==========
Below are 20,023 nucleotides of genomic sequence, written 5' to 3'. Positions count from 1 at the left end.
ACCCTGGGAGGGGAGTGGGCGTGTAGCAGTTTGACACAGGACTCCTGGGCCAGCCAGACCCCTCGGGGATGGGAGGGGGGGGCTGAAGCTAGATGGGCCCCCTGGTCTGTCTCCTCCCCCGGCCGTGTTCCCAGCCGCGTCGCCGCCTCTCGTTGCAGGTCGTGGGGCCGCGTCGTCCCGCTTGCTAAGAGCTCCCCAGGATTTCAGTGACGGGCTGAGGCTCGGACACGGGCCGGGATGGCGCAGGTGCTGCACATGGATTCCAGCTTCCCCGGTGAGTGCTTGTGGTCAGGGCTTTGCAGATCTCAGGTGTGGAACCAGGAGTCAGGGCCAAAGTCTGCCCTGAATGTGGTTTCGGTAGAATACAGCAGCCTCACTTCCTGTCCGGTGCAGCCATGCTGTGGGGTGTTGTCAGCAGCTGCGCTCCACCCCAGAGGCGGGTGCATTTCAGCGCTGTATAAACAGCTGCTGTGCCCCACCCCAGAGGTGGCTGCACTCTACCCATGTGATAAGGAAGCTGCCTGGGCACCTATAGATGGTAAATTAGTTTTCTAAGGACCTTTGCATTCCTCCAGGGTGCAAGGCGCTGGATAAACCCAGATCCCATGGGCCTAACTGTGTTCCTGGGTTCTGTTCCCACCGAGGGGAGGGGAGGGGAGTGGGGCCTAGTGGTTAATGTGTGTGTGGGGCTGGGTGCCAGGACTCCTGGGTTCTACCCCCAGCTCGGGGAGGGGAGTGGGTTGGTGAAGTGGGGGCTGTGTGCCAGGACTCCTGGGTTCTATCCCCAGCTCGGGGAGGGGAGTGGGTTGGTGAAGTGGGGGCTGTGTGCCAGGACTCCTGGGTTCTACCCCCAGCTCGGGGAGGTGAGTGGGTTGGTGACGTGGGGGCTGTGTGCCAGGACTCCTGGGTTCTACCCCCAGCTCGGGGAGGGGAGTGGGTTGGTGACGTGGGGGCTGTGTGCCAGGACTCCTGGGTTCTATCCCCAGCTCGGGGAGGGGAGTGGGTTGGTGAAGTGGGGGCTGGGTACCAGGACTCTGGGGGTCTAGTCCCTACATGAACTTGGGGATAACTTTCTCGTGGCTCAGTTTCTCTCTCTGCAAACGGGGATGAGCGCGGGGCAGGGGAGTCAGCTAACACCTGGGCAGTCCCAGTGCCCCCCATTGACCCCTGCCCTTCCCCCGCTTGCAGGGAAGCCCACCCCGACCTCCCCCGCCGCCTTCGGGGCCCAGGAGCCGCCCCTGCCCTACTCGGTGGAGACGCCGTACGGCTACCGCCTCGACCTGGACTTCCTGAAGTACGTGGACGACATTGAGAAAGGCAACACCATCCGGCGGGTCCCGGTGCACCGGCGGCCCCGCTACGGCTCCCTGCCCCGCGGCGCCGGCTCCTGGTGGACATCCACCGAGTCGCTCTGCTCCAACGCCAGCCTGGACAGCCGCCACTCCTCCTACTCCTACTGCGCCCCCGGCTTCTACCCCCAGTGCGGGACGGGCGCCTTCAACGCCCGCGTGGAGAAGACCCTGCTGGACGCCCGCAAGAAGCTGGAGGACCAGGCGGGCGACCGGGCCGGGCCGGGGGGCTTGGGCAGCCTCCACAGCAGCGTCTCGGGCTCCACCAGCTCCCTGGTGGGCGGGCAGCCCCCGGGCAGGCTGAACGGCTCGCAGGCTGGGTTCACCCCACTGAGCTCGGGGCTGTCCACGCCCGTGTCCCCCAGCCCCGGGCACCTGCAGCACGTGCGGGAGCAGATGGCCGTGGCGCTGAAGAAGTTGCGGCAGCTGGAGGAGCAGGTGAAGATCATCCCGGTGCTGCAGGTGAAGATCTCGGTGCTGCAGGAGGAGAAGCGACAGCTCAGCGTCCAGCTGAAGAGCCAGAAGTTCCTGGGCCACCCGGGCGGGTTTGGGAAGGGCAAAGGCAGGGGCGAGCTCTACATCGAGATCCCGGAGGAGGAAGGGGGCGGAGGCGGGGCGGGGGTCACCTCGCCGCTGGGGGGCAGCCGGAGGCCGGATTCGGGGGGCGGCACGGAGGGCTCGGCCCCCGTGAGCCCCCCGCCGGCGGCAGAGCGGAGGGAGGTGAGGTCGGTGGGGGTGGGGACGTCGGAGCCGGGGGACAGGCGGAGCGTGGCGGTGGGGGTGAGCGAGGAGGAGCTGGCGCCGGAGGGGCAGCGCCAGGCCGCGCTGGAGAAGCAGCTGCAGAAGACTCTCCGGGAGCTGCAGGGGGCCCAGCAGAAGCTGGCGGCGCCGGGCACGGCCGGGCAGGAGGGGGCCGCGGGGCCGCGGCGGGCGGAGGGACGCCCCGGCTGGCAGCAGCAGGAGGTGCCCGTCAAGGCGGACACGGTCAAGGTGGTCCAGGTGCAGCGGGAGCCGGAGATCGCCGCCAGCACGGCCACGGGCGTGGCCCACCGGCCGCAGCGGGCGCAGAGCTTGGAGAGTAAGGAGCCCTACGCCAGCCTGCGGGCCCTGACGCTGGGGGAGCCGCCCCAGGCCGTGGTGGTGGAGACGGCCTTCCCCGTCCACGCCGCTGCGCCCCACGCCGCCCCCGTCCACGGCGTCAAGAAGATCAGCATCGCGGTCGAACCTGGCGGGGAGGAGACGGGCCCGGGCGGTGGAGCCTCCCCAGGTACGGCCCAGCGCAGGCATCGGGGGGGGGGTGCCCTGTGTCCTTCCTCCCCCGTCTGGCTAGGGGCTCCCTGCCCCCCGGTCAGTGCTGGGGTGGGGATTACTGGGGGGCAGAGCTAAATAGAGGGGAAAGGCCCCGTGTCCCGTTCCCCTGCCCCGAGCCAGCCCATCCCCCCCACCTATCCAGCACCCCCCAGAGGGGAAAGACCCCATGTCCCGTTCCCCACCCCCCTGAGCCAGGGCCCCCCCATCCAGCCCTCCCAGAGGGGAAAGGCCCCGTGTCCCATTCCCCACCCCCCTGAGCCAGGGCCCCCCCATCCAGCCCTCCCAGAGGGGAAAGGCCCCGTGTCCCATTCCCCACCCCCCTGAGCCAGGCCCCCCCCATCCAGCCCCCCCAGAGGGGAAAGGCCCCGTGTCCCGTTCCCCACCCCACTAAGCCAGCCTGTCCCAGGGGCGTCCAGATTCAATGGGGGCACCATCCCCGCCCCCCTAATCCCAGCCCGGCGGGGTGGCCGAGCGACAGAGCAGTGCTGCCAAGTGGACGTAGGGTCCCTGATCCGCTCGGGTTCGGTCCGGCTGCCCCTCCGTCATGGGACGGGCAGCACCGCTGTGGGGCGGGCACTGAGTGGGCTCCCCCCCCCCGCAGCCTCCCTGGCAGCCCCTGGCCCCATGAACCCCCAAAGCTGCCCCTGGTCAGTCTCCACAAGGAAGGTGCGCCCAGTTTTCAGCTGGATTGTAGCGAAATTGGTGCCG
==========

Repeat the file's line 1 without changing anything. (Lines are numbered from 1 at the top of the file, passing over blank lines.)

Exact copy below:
Below are 20,023 nucleotides of genomic sequence, written 5' to 3'. Positions count from 1 at the left end.